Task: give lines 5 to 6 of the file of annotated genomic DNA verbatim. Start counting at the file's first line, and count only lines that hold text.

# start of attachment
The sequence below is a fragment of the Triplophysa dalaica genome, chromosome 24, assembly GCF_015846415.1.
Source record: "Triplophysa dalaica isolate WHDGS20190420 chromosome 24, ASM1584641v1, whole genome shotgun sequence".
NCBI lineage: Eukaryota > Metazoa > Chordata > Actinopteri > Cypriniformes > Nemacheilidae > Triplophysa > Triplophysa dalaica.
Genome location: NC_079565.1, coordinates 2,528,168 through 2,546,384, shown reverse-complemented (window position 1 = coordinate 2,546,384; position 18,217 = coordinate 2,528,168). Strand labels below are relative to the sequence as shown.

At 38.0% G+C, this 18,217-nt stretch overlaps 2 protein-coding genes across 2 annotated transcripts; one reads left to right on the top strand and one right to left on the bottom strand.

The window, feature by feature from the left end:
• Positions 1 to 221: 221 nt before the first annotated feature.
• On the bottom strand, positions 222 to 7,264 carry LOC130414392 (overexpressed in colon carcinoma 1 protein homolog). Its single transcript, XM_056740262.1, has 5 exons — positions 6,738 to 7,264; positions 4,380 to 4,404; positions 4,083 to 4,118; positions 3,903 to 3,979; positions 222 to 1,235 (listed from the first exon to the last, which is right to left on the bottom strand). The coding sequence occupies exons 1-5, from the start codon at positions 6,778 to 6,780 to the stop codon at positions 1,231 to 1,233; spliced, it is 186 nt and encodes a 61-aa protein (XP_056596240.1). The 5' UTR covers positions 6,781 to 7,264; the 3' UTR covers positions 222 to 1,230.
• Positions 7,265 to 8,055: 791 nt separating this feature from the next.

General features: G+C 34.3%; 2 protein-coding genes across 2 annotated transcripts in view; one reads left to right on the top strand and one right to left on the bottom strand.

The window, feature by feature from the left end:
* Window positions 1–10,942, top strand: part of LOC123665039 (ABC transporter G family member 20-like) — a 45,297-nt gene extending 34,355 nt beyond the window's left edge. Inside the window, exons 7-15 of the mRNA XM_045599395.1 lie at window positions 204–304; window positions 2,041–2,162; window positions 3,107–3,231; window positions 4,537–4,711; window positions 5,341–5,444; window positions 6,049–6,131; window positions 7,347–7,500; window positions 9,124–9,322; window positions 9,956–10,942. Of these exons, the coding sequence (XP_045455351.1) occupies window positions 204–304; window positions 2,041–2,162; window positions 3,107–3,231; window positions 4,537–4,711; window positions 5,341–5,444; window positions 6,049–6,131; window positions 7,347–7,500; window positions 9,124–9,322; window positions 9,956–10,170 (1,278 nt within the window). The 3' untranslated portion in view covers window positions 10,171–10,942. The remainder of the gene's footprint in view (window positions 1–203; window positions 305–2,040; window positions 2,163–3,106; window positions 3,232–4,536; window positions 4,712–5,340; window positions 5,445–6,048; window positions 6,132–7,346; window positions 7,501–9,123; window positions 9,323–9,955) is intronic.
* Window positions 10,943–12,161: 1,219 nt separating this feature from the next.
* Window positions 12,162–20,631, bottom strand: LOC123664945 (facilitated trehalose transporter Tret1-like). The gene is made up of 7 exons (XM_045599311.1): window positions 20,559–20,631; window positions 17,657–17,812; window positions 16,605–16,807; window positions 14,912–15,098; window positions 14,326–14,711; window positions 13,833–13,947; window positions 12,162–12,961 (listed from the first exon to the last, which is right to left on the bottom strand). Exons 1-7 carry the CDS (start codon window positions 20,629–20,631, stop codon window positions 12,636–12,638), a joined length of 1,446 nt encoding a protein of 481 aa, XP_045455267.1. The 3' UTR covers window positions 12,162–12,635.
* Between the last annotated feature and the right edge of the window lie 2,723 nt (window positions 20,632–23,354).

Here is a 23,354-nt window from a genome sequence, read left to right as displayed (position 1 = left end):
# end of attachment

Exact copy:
At 38.0% G+C, this 18,217-nt stretch overlaps 2 protein-coding genes across 2 annotated transcripts; one reads left to right on the top strand and one right to left on the bottom strand.

The window, feature by feature from the left end: